|I just put this picture here and you’re already hearing some music in your head, aren’t you?|
For some people video game music is a big deal. Not only do the thousands of people pay hundreds of dollars to hear a symphony orchestra play video game music live, but also there are many more (not just in Japan) who find enough pleasure in video game music to want to experience the music outside of gameplay, sometimes years after the original game releases. For example, there are online fan communities that recompose, rearrange, and share video game music. And not just amateurs are joining the fray; the professional field is growing, too—many composers, finding it hard to break into a movie music industry controlled by a few composers, are instead scoring video games.
I should mention here that not all video game music is created equal. Just like movie, popular, and art music, there is good music and bad music. Strangely, there is consensus that the best video game music comes from a period when it was simple, limited to 8- and 16-bit game systems, a claim I will attempt to address in a future blog post. The best video game music sometimes has continued to generate interest after the game itself has stopped generating revenue.
So, why is good video game music such a big deal, at least to groups of loyal fans? I’ve got some speculations below. The first three could apply to movie music, too; the last two apply more directly to games.
Video game music:
- Connects with emotions - Music can heighten the emotions that the video games are trying to convey, whether sad or happy, dramatic or infantile, serenity or even chaos and freneticness (much more effective in video games than movies).
- Associates itself with positive experiences - People enjoy playing video games, and so when they hear the music again, they associate positive feelings with the music.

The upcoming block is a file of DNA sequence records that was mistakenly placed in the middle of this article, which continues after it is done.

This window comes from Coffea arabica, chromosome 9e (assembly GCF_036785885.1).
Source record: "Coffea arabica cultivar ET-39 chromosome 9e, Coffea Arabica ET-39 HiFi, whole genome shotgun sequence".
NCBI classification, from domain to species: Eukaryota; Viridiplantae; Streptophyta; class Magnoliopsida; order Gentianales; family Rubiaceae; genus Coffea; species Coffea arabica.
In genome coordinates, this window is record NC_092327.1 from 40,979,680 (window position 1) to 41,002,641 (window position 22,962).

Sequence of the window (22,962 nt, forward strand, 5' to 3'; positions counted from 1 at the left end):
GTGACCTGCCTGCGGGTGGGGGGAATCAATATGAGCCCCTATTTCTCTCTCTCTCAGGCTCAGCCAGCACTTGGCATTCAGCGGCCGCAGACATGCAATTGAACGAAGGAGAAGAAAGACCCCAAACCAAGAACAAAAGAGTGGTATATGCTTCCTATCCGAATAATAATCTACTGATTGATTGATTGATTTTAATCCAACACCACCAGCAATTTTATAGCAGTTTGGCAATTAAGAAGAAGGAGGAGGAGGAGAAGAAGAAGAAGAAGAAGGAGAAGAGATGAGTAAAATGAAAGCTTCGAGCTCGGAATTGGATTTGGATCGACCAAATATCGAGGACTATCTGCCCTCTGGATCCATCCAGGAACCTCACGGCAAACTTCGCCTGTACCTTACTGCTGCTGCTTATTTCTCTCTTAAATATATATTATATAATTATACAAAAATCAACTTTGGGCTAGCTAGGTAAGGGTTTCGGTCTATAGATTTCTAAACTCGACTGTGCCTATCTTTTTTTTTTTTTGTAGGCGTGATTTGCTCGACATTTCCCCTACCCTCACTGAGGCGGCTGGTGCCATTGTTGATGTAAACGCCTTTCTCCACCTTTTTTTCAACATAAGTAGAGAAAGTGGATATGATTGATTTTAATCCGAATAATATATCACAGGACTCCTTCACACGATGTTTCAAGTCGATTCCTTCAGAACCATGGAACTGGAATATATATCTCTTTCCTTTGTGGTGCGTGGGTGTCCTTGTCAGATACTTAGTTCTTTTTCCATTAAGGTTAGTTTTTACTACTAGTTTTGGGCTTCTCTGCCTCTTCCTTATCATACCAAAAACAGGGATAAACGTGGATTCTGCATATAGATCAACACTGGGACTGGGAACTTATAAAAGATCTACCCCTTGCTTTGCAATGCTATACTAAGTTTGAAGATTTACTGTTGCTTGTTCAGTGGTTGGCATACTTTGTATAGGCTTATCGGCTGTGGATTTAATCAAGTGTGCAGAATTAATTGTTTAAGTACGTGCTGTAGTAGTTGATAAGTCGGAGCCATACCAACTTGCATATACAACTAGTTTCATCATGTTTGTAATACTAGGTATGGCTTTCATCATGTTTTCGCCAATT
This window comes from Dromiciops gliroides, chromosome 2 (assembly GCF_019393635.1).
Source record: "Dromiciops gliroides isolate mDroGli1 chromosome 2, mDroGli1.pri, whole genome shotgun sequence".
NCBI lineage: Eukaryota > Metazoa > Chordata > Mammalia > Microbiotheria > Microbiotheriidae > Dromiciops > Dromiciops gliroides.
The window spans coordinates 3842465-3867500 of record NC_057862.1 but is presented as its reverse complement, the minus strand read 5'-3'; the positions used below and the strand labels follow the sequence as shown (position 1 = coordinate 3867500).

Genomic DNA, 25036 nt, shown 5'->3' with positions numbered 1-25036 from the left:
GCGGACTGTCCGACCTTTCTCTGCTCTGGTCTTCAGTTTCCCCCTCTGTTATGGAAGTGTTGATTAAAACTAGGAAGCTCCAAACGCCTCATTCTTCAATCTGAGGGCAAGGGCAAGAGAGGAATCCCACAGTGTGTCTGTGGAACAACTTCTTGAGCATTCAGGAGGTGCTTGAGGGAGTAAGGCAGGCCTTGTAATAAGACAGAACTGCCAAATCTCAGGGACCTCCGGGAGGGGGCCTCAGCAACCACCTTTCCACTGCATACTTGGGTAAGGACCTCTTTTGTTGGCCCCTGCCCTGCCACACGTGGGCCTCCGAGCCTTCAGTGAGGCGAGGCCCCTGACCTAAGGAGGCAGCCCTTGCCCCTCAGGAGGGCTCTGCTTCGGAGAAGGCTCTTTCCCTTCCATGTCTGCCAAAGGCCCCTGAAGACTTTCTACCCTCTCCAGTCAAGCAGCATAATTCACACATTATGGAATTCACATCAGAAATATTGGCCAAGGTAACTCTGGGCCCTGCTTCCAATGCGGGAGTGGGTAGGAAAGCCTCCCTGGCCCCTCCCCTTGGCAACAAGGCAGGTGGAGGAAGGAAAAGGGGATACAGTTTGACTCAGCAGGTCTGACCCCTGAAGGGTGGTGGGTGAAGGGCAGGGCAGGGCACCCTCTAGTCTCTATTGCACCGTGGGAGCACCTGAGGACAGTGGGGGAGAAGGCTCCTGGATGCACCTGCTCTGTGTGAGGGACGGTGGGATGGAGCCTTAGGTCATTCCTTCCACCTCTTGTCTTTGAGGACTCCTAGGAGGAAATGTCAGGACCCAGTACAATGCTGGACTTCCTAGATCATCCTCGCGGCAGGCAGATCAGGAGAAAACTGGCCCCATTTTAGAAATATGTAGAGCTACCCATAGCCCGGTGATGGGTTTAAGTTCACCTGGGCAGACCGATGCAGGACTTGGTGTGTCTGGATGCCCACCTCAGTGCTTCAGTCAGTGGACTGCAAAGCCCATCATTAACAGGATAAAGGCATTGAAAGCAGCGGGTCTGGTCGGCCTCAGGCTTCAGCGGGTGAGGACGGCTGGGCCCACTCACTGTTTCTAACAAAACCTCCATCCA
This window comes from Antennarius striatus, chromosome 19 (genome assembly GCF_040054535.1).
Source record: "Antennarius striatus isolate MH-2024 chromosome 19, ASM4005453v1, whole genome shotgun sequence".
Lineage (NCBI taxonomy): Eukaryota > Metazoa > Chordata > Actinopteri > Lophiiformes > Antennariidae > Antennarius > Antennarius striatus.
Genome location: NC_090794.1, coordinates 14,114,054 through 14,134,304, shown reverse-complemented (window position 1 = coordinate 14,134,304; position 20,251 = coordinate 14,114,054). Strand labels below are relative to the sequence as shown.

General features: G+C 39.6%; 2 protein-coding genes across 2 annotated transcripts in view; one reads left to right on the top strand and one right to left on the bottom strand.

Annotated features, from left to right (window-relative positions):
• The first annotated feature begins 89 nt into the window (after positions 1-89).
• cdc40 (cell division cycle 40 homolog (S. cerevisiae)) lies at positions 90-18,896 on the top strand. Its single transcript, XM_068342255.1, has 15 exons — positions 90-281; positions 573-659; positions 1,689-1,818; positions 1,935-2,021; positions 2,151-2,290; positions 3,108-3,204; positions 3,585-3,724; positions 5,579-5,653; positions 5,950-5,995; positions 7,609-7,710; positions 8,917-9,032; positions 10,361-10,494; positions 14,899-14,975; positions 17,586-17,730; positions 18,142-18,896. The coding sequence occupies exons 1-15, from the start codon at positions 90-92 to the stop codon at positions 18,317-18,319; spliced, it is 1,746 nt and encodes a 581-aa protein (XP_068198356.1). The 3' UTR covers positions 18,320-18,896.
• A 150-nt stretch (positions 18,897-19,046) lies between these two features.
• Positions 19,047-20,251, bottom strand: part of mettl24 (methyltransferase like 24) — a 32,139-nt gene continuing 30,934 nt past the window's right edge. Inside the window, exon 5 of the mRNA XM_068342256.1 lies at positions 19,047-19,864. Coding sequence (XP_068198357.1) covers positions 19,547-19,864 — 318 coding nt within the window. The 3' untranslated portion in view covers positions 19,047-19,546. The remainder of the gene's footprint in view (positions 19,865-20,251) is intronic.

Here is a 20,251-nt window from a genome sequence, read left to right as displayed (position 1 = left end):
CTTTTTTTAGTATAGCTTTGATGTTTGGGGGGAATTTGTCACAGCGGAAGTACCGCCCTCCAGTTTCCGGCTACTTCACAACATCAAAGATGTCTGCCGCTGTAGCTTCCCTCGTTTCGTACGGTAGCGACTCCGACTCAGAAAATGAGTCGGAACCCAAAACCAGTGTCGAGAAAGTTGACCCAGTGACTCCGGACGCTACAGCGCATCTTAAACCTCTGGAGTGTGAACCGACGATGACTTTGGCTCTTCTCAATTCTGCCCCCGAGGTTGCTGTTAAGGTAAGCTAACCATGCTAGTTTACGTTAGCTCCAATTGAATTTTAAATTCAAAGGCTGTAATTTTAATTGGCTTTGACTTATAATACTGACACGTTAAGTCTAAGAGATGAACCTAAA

- Builds community - While there are certainly exceptions, a video game experience is often a solo experience. Even with multiplayer games, gamers are often in a room by themselves interacting with the game in their individual way. But everyone playing experiences the music, so the music can serve as shorthand for communal game experience.
- Is repetitive - Because video games are often a long form of entertainment (games usually are at least several times longer than their movie counterparts), the music is often very repetitive. Certainly, modern Wagnerian-inspired movie music will have reoccurring themes, but when a gamer is playing a 30-100 hour video game, they will hear the themes many more times. Because of this, gamers have the music engrained in their memories, especially if the melodies are catchy.
- Signals interaction - Music is a often a crucial part of the interaction of video games, especially longer games with a story. Music can signal shifts in the story, mood, or interaction method (such as signaling combat or puzzles). Music can also help gamers be somewhat stimulated when they are doing a boring task, which happens occasionally in longer games. Because of this interactive element, people tend to pay attention to music in video games more than they might when watching a movie.
Why do you think video game music is a big deal?
Vocab: theme, melody
8 and 16 bit chiptunes are unique to video games. Their constraints defined the genre: limit sound, limit voices, limit duration, encourage mood, encourage melody.ReplyDelete
For the vast majority of video games that I own, whenever I play them I'm listening to a symphony performance.ReplyDelete
At the most recent Video Games Live performance by the NC Symphony this year, one of the best moments was when nearly the entire audience sang "Still Alive" along with the professional choir. Your point about community definitely ain't wrong.